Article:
Week 13: Assessing Cognition in Apes


The Ape Genius video was a great way to learn more information about cognition in primates, specifically how we can assess these various levels of cognition. The main purpose of the video, as it started out, was to investigate the differences between human cognition and primate cognition. The researchers noted that they wanted to try to discover the small differences between human and animal cognition that created big differences between behavior and overall species capability. The way to go about answering this question was to ask the question: what kind of ape mind will lead a species to culture? The main conclusion that these researchers came to was that “culture” in apes was passed down based on a juvenile’s ability to copy behavior that he or she witnesses in older individuals.

A study that was conducted to assess cognition was designed based around a chimp’s ability to receive fruit rewards. A “slot – machine” like apparatus was designed where the chimpanzee had to turn a disk to release the grape, and then press a lever to actually receive the grape. While assessing how the chimp learned to get the grape, the researchers were able to determine how this individual chimpanzee learned through trial and error as well as imitation. Another way to study cognition that the video Ape Genius touches on includes studying tool usage in primates. My favorite study, however, was the one that involved a chimpanzee who was required to move a large block. After a while it became very clear to the chimpanzee that he would not be able to move it on his own and he sought out the researcher and led the researcher over to the box to help move it. In subsequent trials, the chimpanzee asked for help quicker.

One thing that I particularly liked about the video was how well it addressed the topic of anthropomorphism, which we have spent much time discussing in this class. The video, at one point, mentions that it is difficult to say what the animals are thinking. It is easy to anthropomorphize animals, especially apes – who are so similar to humans – but researchers must always be wary of those tendencies. By anthropomorphizing cognition in apes and other primates results can get cloudy, or we can be quick to jump to conclusions. What I think the video did particularly well, however, was refusing to discount the emotions that we can witness in primates. The video notes that while studying cognition in primates, such as facial expressions, visual communication, and other means of communication that it is “hard to dismiss their feelings.” These researchers, though barring all preconceived notions of cognitive abilities and thoughts are at the same time addressing emotions or other cognitive experiences beyond just the behavioral and learned component.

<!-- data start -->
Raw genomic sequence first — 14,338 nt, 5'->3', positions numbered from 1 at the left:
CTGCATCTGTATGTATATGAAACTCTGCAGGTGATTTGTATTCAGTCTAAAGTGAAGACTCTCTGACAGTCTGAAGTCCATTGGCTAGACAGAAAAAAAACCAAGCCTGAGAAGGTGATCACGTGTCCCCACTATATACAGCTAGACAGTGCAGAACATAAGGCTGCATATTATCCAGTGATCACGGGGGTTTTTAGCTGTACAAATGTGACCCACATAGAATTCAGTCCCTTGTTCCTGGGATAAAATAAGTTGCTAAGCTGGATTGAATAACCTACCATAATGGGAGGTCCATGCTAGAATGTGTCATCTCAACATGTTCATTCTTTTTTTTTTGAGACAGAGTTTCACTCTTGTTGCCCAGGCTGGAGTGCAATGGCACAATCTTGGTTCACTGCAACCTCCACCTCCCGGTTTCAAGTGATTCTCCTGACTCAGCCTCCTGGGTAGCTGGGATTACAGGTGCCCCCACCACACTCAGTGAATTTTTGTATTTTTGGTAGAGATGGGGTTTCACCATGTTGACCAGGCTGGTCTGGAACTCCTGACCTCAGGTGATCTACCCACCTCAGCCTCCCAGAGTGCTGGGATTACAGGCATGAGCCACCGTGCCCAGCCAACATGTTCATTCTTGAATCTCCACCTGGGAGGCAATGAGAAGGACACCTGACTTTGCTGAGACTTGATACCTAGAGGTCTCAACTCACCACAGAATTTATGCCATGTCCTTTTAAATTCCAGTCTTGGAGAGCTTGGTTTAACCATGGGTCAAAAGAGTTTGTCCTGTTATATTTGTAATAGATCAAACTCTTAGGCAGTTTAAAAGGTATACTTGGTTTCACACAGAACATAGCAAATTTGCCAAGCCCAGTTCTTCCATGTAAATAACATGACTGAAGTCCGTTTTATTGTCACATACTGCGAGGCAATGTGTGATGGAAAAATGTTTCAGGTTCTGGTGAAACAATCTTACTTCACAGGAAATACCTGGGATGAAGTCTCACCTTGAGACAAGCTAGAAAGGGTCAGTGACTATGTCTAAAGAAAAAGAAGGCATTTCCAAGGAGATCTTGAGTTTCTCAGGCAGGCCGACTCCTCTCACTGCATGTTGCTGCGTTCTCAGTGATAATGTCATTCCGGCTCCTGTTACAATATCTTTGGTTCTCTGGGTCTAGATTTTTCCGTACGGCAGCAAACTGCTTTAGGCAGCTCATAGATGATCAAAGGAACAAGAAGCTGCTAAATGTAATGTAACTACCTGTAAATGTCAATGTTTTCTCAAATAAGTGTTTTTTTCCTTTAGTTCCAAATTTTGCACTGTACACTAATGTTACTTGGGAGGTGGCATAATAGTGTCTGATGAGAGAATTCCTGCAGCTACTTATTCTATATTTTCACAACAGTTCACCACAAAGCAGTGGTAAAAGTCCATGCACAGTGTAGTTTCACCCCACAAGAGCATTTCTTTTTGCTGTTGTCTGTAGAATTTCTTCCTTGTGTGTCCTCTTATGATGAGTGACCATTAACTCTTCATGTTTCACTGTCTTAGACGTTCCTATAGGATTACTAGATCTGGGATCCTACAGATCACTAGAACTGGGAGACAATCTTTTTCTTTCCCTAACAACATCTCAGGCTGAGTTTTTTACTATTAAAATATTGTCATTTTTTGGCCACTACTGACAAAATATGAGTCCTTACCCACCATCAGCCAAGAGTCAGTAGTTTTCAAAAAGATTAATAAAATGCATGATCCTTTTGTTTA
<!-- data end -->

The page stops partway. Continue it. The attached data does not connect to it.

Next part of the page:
This aspect, I think, expresses how the video made it a point to compare humans and animal cognition because of our relationship within the animal kingdom. Through the video I was able to see how cognitive studies on apes can break down the boundaries we have built between humans and “beasts.” Learning by imitation is not present in only humans, and that forces us to reformulate what actually separates us from our closest relatives.


This experiment is to test working memory in chimpanzees, while assessing their ability to understand what the study calls “symbolic representation,” meaning they used numerical sequences.

The chimpanzees come in voluntarily to participate in the research study. Each one uses a computer monitor to follow various sequences. They eventually learn numerical sequences and can touch the correct numbers in the correct order. If an incorrect number is touched, the sequence starts over. This was impressive to me, but there’s more. After the sequence has been finished, it starts over. The chimpanzee can then touch the numbers in the correct order, even though the numbers are masked. These tasks are very difficult, and show that sometimes the chimpanzees.

The conclusions showed that some younger chimpanzees have better working memories than adult humans, but when it came to symbol matching they were much less proficient. These results show similarities and differences in human and chimpanzee cognition.

I liked how this study showed how the chimpanzees were being taken care of, and the video starts off by showing the layout of the research station, and how it is structured like a chimpanzee natural environment. I do wish, however, the study could have provided other means of assessing memory, because it is such a general term, and perhaps it could have been studied with several different tasks.


Matsuzawa T. 2009. “Symbolic representation of number in chimpanzees.” Curr Opin Neurobiol. 19(1): 92-98.